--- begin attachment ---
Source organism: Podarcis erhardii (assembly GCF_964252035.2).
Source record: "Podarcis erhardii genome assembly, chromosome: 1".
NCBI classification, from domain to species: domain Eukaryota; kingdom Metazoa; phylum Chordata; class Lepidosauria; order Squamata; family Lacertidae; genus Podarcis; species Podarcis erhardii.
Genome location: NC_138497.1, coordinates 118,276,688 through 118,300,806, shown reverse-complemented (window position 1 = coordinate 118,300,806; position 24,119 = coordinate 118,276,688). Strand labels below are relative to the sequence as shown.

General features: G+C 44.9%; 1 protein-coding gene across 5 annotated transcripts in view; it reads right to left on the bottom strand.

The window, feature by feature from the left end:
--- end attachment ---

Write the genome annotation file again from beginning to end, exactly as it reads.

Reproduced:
Source organism: Podarcis erhardii (assembly GCF_964252035.2).
Source record: "Podarcis erhardii genome assembly, chromosome: 1".
NCBI classification, from domain to species: domain Eukaryota; kingdom Metazoa; phylum Chordata; class Lepidosauria; order Squamata; family Lacertidae; genus Podarcis; species Podarcis erhardii.
Genome location: NC_138497.1, coordinates 118,276,688 through 118,300,806, shown reverse-complemented (window position 1 = coordinate 118,300,806; position 24,119 = coordinate 118,276,688). Strand labels below are relative to the sequence as shown.

General features: G+C 44.9%; 1 protein-coding gene across 5 annotated transcripts in view; it reads right to left on the bottom strand.

The window, feature by feature from the left end: